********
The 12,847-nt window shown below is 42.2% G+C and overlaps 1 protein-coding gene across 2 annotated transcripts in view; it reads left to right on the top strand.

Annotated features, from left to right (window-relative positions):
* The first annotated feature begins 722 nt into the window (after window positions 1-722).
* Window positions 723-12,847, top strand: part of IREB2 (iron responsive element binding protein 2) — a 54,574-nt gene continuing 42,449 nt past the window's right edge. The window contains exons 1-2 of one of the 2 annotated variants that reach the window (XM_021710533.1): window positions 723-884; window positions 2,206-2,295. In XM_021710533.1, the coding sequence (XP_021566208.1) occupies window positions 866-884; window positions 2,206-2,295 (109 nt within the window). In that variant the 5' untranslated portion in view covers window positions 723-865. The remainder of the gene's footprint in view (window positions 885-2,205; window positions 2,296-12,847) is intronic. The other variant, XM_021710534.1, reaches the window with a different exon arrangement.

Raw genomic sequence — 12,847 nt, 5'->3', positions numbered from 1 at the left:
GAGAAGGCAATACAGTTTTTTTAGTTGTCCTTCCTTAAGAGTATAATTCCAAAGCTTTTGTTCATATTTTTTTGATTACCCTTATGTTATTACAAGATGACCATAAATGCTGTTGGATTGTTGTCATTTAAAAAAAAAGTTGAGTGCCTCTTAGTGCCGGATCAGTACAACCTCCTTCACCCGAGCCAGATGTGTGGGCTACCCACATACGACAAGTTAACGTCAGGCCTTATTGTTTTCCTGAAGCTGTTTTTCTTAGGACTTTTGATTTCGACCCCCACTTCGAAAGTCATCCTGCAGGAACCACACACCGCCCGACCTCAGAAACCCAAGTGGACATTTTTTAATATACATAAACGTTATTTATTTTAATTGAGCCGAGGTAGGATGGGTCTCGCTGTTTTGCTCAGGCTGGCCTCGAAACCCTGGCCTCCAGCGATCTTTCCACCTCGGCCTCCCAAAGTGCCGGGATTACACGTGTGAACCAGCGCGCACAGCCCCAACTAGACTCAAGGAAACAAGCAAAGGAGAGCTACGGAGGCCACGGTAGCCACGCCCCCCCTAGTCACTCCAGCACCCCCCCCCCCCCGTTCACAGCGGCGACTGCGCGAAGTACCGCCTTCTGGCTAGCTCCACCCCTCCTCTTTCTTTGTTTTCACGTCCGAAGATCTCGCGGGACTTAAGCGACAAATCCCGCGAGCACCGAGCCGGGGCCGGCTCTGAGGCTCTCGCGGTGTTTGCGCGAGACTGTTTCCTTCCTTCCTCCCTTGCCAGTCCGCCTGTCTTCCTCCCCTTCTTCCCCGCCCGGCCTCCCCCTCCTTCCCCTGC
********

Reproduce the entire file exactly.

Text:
The 12,847-nt window shown below is 42.2% G+C and overlaps 1 protein-coding gene across 2 annotated transcripts in view; it reads left to right on the top strand.

Annotated features, from left to right (window-relative positions):
* The first annotated feature begins 722 nt into the window (after window positions 1-722).
* Window positions 723-12,847, top strand: part of IREB2 (iron responsive element binding protein 2) — a 54,574-nt gene continuing 42,449 nt past the window's right edge. The window contains exons 1-2 of one of the 2 annotated variants that reach the window (XM_021710533.1): window positions 723-884; window positions 2,206-2,295. In XM_021710533.1, the coding sequence (XP_021566208.1) occupies window positions 866-884; window positions 2,206-2,295 (109 nt within the window). In that variant the 5' untranslated portion in view covers window positions 723-865. The remainder of the gene's footprint in view (window positions 885-2,205; window positions 2,296-12,847) is intronic. The other variant, XM_021710534.1, reaches the window with a different exon arrangement.

Raw genomic sequence — 12,847 nt, 5'->3', positions numbered from 1 at the left:
GAGAAGGCAATACAGTTTTTTTAGTTGTCCTTCCTTAAGAGTATAATTCCAAAGCTTTTGTTCATATTTTTTTGATTACCCTTATGTTATTACAAGATGACCATAAATGCTGTTGGATTGTTGTCATTTAAAAAAAAAGTTGAGTGCCTCTTAGTGCCGGATCAGTACAACCTCCTTCACCCGAGCCAGATGTGTGGGCTACCCACATACGACAAGTTAACGTCAGGCCTTATTGTTTTCCTGAAGCTGTTTTTCTTAGGACTTTTGATTTCGACCCCCACTTCGAAAGTCATCCTGCAGGAACCACACACCGCCCGACCTCAGAAACCCAAGTGGACATTTTTTAATATACATAAACGTTATTTATTTTAATTGAGCCGAGGTAGGATGGGTCTCGCTGTTTTGCTCAGGCTGGCCTCGAAACCCTGGCCTCCAGCGATCTTTCCACCTCGGCCTCCCAAAGTGCCGGGATTACACGTGTGAACCAGCGCGCACAGCCCCAACTAGACTCAAGGAAACAAGCAAAGGAGAGCTACGGAGGCCACGGTAGCCACGCCCCCCCTAGTCACTCCAGCACCCCCCCCCCCCCGTTCACAGCGGCGACTGCGCGAAGTACCGCCTTCTGGCTAGCTCCACCCCTCCTCTTTCTTTGTTTTCACGTCCGAAGATCTCGCGGGACTTAAGCGACAAATCCCGCGAGCACCGAGCCGGGGCCGGCTCTGAGGCTCTCGCGGTGTTTGCGCGAGACTGTTTCCTTCCTTCCTCCCTTGCCAGTCCGCCTGTCTTCCTCCCCTTCTTCCCCGCCCGGCCTCCCCCTCCTTCCCCTGC